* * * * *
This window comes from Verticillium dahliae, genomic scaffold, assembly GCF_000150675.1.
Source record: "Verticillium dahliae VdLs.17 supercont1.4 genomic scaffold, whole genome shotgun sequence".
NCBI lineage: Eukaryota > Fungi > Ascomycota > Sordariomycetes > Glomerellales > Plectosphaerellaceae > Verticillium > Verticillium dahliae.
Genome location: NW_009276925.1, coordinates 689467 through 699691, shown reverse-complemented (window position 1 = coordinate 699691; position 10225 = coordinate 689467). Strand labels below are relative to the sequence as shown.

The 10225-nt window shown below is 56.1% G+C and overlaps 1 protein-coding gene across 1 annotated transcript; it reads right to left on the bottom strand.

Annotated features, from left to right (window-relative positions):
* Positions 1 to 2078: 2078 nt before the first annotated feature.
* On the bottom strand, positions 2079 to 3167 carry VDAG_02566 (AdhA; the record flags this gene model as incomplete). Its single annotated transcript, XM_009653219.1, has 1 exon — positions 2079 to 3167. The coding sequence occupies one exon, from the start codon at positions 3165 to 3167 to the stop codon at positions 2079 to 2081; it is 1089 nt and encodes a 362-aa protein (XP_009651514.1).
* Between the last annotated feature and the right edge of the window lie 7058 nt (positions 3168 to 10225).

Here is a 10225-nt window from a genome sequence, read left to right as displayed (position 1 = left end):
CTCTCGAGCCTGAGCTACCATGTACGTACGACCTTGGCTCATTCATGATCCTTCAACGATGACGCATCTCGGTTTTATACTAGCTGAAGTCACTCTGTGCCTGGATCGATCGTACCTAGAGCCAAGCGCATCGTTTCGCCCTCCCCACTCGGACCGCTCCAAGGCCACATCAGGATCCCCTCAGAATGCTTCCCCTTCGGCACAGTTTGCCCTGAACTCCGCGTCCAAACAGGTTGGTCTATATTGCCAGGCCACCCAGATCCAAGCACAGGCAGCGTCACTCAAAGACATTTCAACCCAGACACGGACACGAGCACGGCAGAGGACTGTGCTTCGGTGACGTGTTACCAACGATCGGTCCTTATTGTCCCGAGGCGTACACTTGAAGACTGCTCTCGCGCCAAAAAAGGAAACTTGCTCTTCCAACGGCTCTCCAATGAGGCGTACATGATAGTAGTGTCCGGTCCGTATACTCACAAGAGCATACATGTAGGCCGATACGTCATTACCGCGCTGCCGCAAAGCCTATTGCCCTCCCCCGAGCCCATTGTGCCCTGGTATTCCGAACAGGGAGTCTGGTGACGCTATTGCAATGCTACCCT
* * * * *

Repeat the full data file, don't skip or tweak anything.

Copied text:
This window comes from Verticillium dahliae, genomic scaffold, assembly GCF_000150675.1.
Source record: "Verticillium dahliae VdLs.17 supercont1.4 genomic scaffold, whole genome shotgun sequence".
NCBI lineage: Eukaryota > Fungi > Ascomycota > Sordariomycetes > Glomerellales > Plectosphaerellaceae > Verticillium > Verticillium dahliae.
Genome location: NW_009276925.1, coordinates 689467 through 699691, shown reverse-complemented (window position 1 = coordinate 699691; position 10225 = coordinate 689467). Strand labels below are relative to the sequence as shown.

The 10225-nt window shown below is 56.1% G+C and overlaps 1 protein-coding gene across 1 annotated transcript; it reads right to left on the bottom strand.

Annotated features, from left to right (window-relative positions):
* Positions 1 to 2078: 2078 nt before the first annotated feature.
* On the bottom strand, positions 2079 to 3167 carry VDAG_02566 (AdhA; the record flags this gene model as incomplete). Its single annotated transcript, XM_009653219.1, has 1 exon — positions 2079 to 3167. The coding sequence occupies one exon, from the start codon at positions 3165 to 3167 to the stop codon at positions 2079 to 2081; it is 1089 nt and encodes a 362-aa protein (XP_009651514.1).
* Between the last annotated feature and the right edge of the window lie 7058 nt (positions 3168 to 10225).

Here is a 10225-nt window from a genome sequence, read left to right as displayed (position 1 = left end):
CTCTCGAGCCTGAGCTACCATGTACGTACGACCTTGGCTCATTCATGATCCTTCAACGATGACGCATCTCGGTTTTATACTAGCTGAAGTCACTCTGTGCCTGGATCGATCGTACCTAGAGCCAAGCGCATCGTTTCGCCCTCCCCACTCGGACCGCTCCAAGGCCACATCAGGATCCCCTCAGAATGCTTCCCCTTCGGCACAGTTTGCCCTGAACTCCGCGTCCAAACAGGTTGGTCTATATTGCCAGGCCACCCAGATCCAAGCACAGGCAGCGTCACTCAAAGACATTTCAACCCAGACACGGACACGAGCACGGCAGAGGACTGTGCTTCGGTGACGTGTTACCAACGATCGGTCCTTATTGTCCCGAGGCGTACACTTGAAGACTGCTCTCGCGCCAAAAAAGGAAACTTGCTCTTCCAACGGCTCTCCAATGAGGCGTACATGATAGTAGTGTCCGGTCCGTATACTCACAAGAGCATACATGTAGGCCGATACGTCATTACCGCGCTGCCGCAAAGCCTATTGCCCTCCCCCGAGCCCATTGTGCCCTGGTATTCCGAACAGGGAGTCTGGTGACGCTATTGCAATGCTACCCT